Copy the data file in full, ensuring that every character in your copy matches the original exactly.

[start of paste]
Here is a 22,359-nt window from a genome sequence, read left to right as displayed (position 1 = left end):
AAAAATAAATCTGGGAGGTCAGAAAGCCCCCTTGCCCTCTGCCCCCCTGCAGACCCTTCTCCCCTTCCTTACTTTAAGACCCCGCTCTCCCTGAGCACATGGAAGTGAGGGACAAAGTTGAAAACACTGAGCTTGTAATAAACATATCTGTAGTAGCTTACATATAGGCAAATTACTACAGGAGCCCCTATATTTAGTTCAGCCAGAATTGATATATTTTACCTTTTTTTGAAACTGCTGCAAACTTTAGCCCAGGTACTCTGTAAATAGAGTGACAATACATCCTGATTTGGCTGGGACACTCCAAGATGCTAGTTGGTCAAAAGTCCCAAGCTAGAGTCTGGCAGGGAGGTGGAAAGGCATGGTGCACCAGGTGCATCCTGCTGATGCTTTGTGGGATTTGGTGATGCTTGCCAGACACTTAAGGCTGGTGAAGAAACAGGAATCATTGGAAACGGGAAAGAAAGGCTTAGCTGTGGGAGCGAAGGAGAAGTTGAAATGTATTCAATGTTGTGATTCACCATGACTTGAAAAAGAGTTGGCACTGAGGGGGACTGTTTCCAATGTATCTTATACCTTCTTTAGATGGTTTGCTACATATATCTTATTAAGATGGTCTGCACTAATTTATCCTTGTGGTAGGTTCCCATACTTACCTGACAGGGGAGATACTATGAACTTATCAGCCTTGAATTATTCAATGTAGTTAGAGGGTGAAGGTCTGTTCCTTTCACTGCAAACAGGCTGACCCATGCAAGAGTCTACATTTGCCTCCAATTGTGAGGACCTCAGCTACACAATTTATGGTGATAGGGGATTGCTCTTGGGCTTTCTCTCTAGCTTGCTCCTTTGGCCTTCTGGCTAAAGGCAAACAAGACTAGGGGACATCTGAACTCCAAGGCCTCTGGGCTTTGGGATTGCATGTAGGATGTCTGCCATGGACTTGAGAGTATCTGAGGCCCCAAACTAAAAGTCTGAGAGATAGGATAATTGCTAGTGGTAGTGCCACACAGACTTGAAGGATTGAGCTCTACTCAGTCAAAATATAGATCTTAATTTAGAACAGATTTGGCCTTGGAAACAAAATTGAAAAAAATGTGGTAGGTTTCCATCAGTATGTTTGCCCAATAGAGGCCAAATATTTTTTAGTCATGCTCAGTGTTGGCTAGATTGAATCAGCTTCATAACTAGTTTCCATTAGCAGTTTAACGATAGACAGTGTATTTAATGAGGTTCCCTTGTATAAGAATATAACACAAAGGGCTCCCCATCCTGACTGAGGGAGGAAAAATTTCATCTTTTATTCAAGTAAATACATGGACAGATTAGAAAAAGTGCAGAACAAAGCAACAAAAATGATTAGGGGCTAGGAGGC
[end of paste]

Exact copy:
Here is a 22,359-nt window from a genome sequence, read left to right as displayed (position 1 = left end):
AAAAATAAATCTGGGAGGTCAGAAAGCCCCCTTGCCCTCTGCCCCCCTGCAGACCCTTCTCCCCTTCCTTACTTTAAGACCCCGCTCTCCCTGAGCACATGGAAGTGAGGGACAAAGTTGAAAACACTGAGCTTGTAATAAACATATCTGTAGTAGCTTACATATAGGCAAATTACTACAGGAGCCCCTATATTTAGTTCAGCCAGAATTGATATATTTTACCTTTTTTTGAAACTGCTGCAAACTTTAGCCCAGGTACTCTGTAAATAGAGTGACAATACATCCTGATTTGGCTGGGACACTCCAAGATGCTAGTTGGTCAAAAGTCCCAAGCTAGAGTCTGGCAGGGAGGTGGAAAGGCATGGTGCACCAGGTGCATCCTGCTGATGCTTTGTGGGATTTGGTGATGCTTGCCAGACACTTAAGGCTGGTGAAGAAACAGGAATCATTGGAAACGGGAAAGAAAGGCTTAGCTGTGGGAGCGAAGGAGAAGTTGAAATGTATTCAATGTTGTGATTCACCATGACTTGAAAAAGAGTTGGCACTGAGGGGGACTGTTTCCAATGTATCTTATACCTTCTTTAGATGGTTTGCTACATATATCTTATTAAGATGGTCTGCACTAATTTATCCTTGTGGTAGGTTCCCATACTTACCTGACAGGGGAGATACTATGAACTTATCAGCCTTGAATTATTCAATGTAGTTAGAGGGTGAAGGTCTGTTCCTTTCACTGCAAACAGGCTGACCCATGCAAGAGTCTACATTTGCCTCCAATTGTGAGGACCTCAGCTACACAATTTATGGTGATAGGGGATTGCTCTTGGGCTTTCTCTCTAGCTTGCTCCTTTGGCCTTCTGGCTAAAGGCAAACAAGACTAGGGGACATCTGAACTCCAAGGCCTCTGGGCTTTGGGATTGCATGTAGGATGTCTGCCATGGACTTGAGAGTATCTGAGGCCCCAAACTAAAAGTCTGAGAGATAGGATAATTGCTAGTGGTAGTGCCACACAGACTTGAAGGATTGAGCTCTACTCAGTCAAAATATAGATCTTAATTTAGAACAGATTTGGCCTTGGAAACAAAATTGAAAAAAATGTGGTAGGTTTCCATCAGTATGTTTGCCCAATAGAGGCCAAATATTTTTTAGTCATGCTCAGTGTTGGCTAGATTGAATCAGCTTCATAACTAGTTTCCATTAGCAGTTTAACGATAGACAGTGTATTTAATGAGGTTCCCTTGTATAAGAATATAACACAAAGGGCTCCCCATCCTGACTGAGGGAGGAAAAATTTCATCTTTTATTCAAGTAAATACATGGACAGATTAGAAAAAGTGCAGAACAAAGCAACAAAAATGATTAGGGGCTAGGAGGC